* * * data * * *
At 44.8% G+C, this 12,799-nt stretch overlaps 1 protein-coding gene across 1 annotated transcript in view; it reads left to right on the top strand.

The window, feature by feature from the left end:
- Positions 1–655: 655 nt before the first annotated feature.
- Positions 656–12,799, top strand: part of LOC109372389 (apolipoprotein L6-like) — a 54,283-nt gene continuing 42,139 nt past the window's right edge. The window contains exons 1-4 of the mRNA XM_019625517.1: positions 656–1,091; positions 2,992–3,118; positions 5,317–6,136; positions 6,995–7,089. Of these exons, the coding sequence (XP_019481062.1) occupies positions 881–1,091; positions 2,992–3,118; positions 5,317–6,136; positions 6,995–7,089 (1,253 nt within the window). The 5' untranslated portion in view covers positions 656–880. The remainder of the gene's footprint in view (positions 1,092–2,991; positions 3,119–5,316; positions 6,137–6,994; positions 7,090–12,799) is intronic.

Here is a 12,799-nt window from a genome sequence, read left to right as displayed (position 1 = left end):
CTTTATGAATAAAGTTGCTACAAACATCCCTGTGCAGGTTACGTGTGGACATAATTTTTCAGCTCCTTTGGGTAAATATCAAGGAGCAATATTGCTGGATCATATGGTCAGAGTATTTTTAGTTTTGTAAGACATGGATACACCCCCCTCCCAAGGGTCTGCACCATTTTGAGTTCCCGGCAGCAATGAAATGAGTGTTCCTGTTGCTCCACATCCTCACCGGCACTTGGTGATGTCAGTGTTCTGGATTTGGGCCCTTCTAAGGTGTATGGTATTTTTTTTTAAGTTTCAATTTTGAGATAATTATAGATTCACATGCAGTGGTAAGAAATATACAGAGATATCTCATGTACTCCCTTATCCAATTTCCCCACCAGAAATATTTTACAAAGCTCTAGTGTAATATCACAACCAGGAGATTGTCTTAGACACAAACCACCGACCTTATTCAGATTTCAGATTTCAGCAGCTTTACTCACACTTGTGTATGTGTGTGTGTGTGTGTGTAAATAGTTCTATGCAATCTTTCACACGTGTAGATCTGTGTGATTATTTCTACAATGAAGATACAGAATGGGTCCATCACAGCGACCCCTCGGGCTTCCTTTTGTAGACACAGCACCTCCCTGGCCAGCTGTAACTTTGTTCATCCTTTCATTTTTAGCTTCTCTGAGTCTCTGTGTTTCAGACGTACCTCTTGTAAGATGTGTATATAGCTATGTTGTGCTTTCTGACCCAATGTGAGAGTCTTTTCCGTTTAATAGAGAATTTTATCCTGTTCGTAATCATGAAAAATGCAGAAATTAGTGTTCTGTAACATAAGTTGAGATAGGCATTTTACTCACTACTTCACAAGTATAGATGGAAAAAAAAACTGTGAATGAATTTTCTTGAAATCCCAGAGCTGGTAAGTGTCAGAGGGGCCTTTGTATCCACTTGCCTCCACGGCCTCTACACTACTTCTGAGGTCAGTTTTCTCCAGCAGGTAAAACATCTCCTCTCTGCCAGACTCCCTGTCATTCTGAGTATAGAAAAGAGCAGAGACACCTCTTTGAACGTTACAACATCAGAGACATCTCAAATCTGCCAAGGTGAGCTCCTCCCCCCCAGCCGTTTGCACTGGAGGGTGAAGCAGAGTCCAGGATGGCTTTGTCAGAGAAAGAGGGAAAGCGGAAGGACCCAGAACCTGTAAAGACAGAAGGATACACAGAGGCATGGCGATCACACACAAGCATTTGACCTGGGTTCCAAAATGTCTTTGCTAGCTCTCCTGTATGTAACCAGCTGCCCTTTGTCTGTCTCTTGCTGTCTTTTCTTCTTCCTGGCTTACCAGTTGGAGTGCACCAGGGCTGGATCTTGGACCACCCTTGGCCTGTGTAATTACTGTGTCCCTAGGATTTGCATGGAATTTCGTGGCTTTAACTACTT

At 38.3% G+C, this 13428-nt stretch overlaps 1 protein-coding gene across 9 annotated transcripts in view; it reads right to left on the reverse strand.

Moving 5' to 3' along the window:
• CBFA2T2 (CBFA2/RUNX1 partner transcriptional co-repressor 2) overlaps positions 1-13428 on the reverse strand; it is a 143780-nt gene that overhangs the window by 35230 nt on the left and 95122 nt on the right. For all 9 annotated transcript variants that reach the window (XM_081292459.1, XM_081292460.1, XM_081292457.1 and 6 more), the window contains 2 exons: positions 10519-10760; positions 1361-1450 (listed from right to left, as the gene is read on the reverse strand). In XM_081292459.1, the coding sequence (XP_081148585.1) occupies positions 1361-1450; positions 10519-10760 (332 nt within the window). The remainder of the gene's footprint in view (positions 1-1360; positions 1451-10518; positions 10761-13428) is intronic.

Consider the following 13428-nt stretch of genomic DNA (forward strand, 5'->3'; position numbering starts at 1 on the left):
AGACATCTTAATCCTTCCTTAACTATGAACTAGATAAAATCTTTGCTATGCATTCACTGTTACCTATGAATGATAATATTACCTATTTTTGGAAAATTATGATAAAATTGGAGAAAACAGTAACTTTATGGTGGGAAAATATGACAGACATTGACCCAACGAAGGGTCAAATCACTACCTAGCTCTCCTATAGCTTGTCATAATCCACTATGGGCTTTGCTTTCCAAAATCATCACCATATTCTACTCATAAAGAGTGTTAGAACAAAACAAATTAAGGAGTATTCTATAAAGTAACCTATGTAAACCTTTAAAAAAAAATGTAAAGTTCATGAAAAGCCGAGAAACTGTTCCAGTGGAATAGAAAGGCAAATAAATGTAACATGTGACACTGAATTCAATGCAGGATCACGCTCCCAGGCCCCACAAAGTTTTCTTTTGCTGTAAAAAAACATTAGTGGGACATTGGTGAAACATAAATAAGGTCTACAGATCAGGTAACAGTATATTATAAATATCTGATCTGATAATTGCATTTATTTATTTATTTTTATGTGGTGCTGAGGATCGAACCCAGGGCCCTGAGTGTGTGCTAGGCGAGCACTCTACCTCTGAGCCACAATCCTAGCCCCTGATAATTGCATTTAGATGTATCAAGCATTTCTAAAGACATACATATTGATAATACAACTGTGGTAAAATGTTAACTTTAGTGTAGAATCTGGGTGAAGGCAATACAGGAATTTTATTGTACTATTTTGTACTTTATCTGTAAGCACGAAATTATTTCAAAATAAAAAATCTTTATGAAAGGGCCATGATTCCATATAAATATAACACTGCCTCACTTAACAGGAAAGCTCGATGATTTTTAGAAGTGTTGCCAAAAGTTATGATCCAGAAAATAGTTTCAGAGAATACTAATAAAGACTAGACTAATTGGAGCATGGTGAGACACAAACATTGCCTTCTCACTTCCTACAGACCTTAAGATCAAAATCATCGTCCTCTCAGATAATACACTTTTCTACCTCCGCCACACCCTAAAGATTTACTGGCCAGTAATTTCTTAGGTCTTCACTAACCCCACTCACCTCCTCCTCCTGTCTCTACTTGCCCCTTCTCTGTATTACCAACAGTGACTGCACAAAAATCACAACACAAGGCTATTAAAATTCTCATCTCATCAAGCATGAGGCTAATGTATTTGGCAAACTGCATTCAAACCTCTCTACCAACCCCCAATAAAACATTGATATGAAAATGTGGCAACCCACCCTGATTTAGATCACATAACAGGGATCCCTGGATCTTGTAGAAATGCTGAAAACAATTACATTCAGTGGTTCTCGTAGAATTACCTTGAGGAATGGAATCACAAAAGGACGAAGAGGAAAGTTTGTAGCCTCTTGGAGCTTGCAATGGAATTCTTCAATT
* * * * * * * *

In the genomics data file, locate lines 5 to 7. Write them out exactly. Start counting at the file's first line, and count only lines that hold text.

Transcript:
Here is a 12,799-nt window from a genome sequence, read left to right as displayed (position 1 = left end):
CTTTATGAATAAAGTTGCTACAAACATCCCTGTGCAGGTTACGTGTGGACATAATTTTTCAGCTCCTTTGGGTAAATATCAAGGAGCAATATTGCTGGATCATATGGTCAGAGTATTTTTAGTTTTGTAAGACATGGATACACCCCCCTCCCAAGGGTCTGCACCATTTTGAGTTCCCGGCAGCAATGAAATGAGTGTTCCTGTTGCTCCACATCCTCACCGGCACTTGGTGATGTCAGTGTTCTGGATTTGGGCCCTTCTAAGGTGTATGGTATTTTTTTTTAAGTTTCAATTTTGAGATAATTATAGATTCACATGCAGTGGTAAGAAATATACAGAGATATCTCATGTACTCCCTTATCCAATTTCCCCACCAGAAATATTTTACAAAGCTCTAGTGTAATATCACAACCAGGAGATTGTCTTAGACACAAACCACCGACCTTATTCAGATTTCAGATTTCAGCAGCTTTACTCACACTTGTGTATGTGTGTGTGTGTGTGTGTAAATAGTTCTATGCAATCTTTCACACGTGTAGATCTGTGTGATTATTTCTACAATGAAGATACAGAATGGGTCCATCACAGCGACCCCTCGGGCTTCCTTTTGTAGACACAGCACCTCCCTGGCCAGCTGTAACTTTGTTCATCCTTTCATTTTTAGCTTCTCTGAGTCTCTGTGTTTCAGACGTACCTCTTGTAAGATGTGTATATAGCTATGTTGTGCTTTCTGACCCAATGTGAGAGTCTTTTCCGTTTAATAGAGAATTTTATCCTGTTCGTAATCATGAAAAATGCAGAAATTAGTGTTCTGTAACATAAGTTGAGATAGGCATTTTACTCACTACTTCACAAGTATAGATGGAAAAAAAAACTGTGAATGAATTTTCTTGAAATCCCAGAGCTGGTAAGTGTCAGAGGGGCCTTTGTATCCACTTGCCTCCACGGCCTCTACACTACTTCTGAGGTCAGTTTTCTCCAGCAGGTAAAACATCTCCTCTCTGCCAGACTCCCTGTCATTCTGAGTATAGAAAAGAGCAGAGACACCTCTTTGAACGTTACAACATCAGAGACATCTCAAATCTGCCAAGGTGAGCTCCTCCCCCCCAGCCGTTTGCACTGGAGGGTGAAGCAGAGTCCAGGATGGCTTTGTCAGAGAAAGAGGGAAAGCGGAAGGACCCAGAACCTGTAAAGACAGAAGGATACACAGAGGCATGGCGATCACACACAAGCATTTGACCTGGGTTCCAAAATGTCTTTGCTAGCTCTCCTGTATGTAACCAGCTGCCCTTTGTCTGTCTCTTGCTGTCTTTTCTTCTTCCTGGCTTACCAGTTGGAGTGCACCAGGGCTGGATCTTGGACCACCCTTGGCCTGTGTAATTACTGTGTCCCTAGGATTTGCATGGAATTTCGTGGCTTTAACTACTT

At 38.3% G+C, this 13428-nt stretch overlaps 1 protein-coding gene across 9 annotated transcripts in view; it reads right to left on the reverse strand.